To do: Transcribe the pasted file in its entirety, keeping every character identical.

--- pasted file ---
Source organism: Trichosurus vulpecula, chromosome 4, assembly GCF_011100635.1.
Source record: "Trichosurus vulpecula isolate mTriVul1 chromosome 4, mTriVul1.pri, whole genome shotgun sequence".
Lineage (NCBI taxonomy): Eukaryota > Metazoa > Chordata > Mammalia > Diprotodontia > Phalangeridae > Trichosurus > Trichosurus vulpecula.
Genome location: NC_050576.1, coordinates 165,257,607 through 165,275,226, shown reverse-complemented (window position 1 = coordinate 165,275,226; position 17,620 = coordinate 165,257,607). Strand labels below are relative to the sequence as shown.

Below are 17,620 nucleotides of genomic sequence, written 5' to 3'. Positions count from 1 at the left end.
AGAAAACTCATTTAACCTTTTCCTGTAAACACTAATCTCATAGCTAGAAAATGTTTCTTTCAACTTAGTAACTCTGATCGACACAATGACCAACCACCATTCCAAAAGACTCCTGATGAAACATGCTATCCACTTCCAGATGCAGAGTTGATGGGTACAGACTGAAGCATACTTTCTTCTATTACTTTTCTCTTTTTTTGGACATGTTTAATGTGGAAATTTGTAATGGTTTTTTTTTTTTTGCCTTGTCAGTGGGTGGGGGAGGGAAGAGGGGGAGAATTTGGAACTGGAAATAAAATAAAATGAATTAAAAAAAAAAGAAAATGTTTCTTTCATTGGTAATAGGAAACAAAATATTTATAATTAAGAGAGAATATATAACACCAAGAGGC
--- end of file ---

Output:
Source organism: Trichosurus vulpecula, chromosome 4, assembly GCF_011100635.1.
Source record: "Trichosurus vulpecula isolate mTriVul1 chromosome 4, mTriVul1.pri, whole genome shotgun sequence".
Lineage (NCBI taxonomy): Eukaryota > Metazoa > Chordata > Mammalia > Diprotodontia > Phalangeridae > Trichosurus > Trichosurus vulpecula.
Genome location: NC_050576.1, coordinates 165,257,607 through 165,275,226, shown reverse-complemented (window position 1 = coordinate 165,275,226; position 17,620 = coordinate 165,257,607). Strand labels below are relative to the sequence as shown.

Below are 17,620 nucleotides of genomic sequence, written 5' to 3'. Positions count from 1 at the left end.
AGAAAACTCATTTAACCTTTTCCTGTAAACACTAATCTCATAGCTAGAAAATGTTTCTTTCAACTTAGTAACTCTGATCGACACAATGACCAACCACCATTCCAAAAGACTCCTGATGAAACATGCTATCCACTTCCAGATGCAGAGTTGATGGGTACAGACTGAAGCATACTTTCTTCTATTACTTTTCTCTTTTTTTGGACATGTTTAATGTGGAAATTTGTAATGGTTTTTTTTTTTTTGCCTTGTCAGTGGGTGGGGGAGGGAAGAGGGGGAGAATTTGGAACTGGAAATAAAATAAAATGAATTAAAAAAAAAAGAAAATGTTTCTTTCATTGGTAATAGGAAACAAAATATTTATAATTAAGAGAGAATATATAACACCAAGAGGC